"People Have Just Gone Nuts": Wealthy NY Suburb Gripped By Hysteria After Local Family Diagnosed With Covid-19

New Rochelle, NY is offering the rest of America a glimpse into what happens once Covid-19 has arrived in your home town.

New York Times reporter Sarah Maslin Nir visited New Rochelle yesterday and started reporting. She wandered around the mostly deserted down town, talking to restaurant workers and a handful of patrons brave enough to defy the rumors.

By Wednesday evening, it had become clear that the virus was spreading in the community: Gov. Andrew Cuomo had confirmed that the man's wife son and daughter had all tested positive for the virus, as did a neighbor who drove him to the hospital last week. And just a few minutes ago, Cuomo confirmed the number of cases in the state had risen to 11, with ten of those 11 cases in Westchester.

But even before Cuomo's first press conference on Tuesday, word had already gotten out: A local had been infected with the dangerous new flu-like virus from China. Nowhere outside would be safe.

By the time Cuomo held his first press conference yesterday, word had already gotten out.

Even before the latest news, worry had already seeped across New Rochelle. At Mikey Dubb’s Frozen Custard shop, the custard machines whirred idle, and at Eden Wok, a kosher Chinese restaurant, workers stood in a doorway, anxiously peering around for customers.

One diner customer who spoke with Nir said she would wash her hands carefully once she returned home. She added that she felt "terribly sorry" for the victim and his family.

"I recognize that the gentleman who is now in the hospital with coronavirus in New York was walking up and down this street," said Vicky Sturner, 62, a landscape designer and one of the few customers dining at Maestro’s Italian restaurant on North Avenue on Tuesday evening.

"I’m going to wash my hands, I’m going to try never to ever touch my face, and I feel terribly sorry for the family that has coronavirus - it affects everybody, the entire community," Ms. Sturner added. "But I can’t stop it and I can’t change it, and I’m going to live my life."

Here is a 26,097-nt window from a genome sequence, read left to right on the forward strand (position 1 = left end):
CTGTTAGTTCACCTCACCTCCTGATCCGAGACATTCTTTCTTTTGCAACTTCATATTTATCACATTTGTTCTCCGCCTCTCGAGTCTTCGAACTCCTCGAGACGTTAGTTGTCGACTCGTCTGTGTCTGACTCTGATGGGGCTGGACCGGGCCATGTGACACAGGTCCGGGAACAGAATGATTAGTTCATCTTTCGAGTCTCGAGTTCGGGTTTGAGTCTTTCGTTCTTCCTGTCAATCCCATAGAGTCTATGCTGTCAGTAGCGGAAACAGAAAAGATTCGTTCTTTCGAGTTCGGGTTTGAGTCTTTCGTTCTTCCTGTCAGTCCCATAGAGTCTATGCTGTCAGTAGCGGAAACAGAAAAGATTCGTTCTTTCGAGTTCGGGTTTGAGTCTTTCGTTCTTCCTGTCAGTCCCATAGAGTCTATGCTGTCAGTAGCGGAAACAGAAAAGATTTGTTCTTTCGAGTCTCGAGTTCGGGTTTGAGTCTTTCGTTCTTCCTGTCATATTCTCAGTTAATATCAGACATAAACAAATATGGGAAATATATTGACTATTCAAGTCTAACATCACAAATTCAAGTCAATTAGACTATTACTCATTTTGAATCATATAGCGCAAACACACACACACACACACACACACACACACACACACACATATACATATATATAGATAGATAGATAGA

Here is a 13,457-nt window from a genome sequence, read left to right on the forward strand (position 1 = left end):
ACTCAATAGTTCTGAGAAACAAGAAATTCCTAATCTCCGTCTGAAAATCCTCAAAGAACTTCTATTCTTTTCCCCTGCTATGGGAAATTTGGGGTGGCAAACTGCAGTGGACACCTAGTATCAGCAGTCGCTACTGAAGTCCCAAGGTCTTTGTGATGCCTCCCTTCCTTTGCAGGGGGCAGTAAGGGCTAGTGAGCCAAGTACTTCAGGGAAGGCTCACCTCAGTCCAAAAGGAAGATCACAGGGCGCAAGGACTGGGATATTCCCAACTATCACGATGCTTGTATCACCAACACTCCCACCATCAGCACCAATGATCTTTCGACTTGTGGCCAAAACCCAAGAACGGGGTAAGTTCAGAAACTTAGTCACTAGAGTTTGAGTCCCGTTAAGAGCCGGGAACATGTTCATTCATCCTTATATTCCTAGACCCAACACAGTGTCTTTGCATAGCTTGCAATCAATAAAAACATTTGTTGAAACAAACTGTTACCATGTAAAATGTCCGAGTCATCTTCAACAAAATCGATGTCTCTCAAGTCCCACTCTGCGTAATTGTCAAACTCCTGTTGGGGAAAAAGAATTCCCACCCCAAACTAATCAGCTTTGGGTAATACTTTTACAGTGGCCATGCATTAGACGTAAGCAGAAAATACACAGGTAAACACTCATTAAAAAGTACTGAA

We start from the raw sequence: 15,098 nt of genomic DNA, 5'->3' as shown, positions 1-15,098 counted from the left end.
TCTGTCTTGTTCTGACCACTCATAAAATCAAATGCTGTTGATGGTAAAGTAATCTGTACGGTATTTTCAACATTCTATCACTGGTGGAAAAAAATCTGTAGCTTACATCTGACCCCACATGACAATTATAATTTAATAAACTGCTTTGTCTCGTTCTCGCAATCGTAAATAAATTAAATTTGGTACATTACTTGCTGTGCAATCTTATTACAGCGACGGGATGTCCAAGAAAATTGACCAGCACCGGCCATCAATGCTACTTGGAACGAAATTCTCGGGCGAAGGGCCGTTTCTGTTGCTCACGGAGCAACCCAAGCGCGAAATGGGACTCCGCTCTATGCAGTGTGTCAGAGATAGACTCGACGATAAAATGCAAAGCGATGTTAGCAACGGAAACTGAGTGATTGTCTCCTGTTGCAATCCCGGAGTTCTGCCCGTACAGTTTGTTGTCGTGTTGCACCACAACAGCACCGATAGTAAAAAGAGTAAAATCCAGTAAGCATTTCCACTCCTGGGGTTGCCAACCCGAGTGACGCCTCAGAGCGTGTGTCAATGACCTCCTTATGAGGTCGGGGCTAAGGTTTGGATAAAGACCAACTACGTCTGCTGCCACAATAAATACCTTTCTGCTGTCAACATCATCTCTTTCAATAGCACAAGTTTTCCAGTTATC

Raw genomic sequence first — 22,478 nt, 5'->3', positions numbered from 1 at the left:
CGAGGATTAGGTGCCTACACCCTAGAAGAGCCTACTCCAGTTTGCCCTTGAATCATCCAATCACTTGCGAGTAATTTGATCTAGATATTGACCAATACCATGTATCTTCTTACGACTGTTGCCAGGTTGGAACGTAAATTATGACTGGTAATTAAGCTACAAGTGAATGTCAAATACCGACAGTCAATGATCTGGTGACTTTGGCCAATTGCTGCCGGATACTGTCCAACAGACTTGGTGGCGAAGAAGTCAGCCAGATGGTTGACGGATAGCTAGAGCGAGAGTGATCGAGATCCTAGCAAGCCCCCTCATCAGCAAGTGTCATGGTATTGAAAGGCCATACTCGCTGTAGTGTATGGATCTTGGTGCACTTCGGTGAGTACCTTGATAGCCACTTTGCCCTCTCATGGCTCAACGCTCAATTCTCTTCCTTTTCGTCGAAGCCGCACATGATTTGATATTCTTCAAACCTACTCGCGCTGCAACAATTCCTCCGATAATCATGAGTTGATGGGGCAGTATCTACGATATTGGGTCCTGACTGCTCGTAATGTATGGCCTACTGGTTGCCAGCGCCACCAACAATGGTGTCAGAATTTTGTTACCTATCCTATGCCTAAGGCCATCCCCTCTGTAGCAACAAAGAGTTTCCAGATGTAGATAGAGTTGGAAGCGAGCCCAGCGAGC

Some congregants at a local temple were surprised to find it closed Tuesday afternoon. In fact, congregants who had attended certain events were asked to self-quarantine.

Shortly before dusk on Tuesday, Nathan Lindenbaum, an accountant, had walked up to the temple doors of Young Israel of New Rochelle for evening prayers. He was perplexed to find them locked, and the synagogue empty. The man with coronavirus had attended services there.

Hours before, the Westchester County health commissioner had ordered all services at the synagogue to halt, and the congregants who attended a funeral and a bat mitzvah there on Feb. 23 to self-quarantine in their homes. Over 100 families are under the order, according to the New Rochelle mayor, Noam Bramson.

The mayor of New Rochelle said the fact that a local family had caught the virus was "deeply concerning."

"It is deeply concerning and distressing to see one’s own community, one’s own neighbors, dealing with a challenge of this scale and this intensity," Mayor Bramson said after leaving City Hall at 8 p.m. Tuesday, where he said he spent the day huddling with faith leaders, officials and city staff to make sure that information like the town’s messaging was accurate.

The mayor told the NYT he has only just started planning with other local leaders for potentially ugly contingencies, like if the Police Department had to intervene to enforce mandatory self quarantines.

"It is deeply concerning and distressing to see one’s own community, one’s own neighbors, dealing with a challenge of this scale and this intensity," Mayor Bramson said after leaving City Hall at 8 p.m. Tuesday, where he said he spent the day huddling with faith leaders, officials and city staff to make sure that information like the town’s messaging was accurate.

The mayor also hashed out thornier contingencies - including whether the New Rochelle Police Department would have to intercede if the self-quarantine had to be enforced. "The hope and expectation is that those subject to the quarantine will abide by its terms voluntarily," Mr. Bramson said.

Meanwhile, one restaurant owner said he had already hired a PR team and started offering steep discounts. He also told the NYT that he had heard some...uh...interesting stories from fellow restaurant owners.

The same day as the man’s diagnosis on Tuesday, Josh Berkowitz, the owner of Eden Wok in New Rochelle, hired a public relations specialist and started offering 15-percent-off coupons to stem an anticipated drop in diners.

Tending to his single table of customers during what is usually the dinner rush, Mr. Berkowitz answered the phone. A fellow caterer was calling to express shock at an order he had just received.

"The customer wanted sushi, but told him..." Mr. Berkowitz said, his voice dropping to a whisper. "He didn’t want any Asians to touch it."

Mr. Berkowitz shook his head. "People have just gone nuts," he

Informed by the reporter that a local man and his family had caught the virus, a local delivery driver told the Times that he would probably start avoiding the man's neighborhood.

"I can't afford to get sick," he said.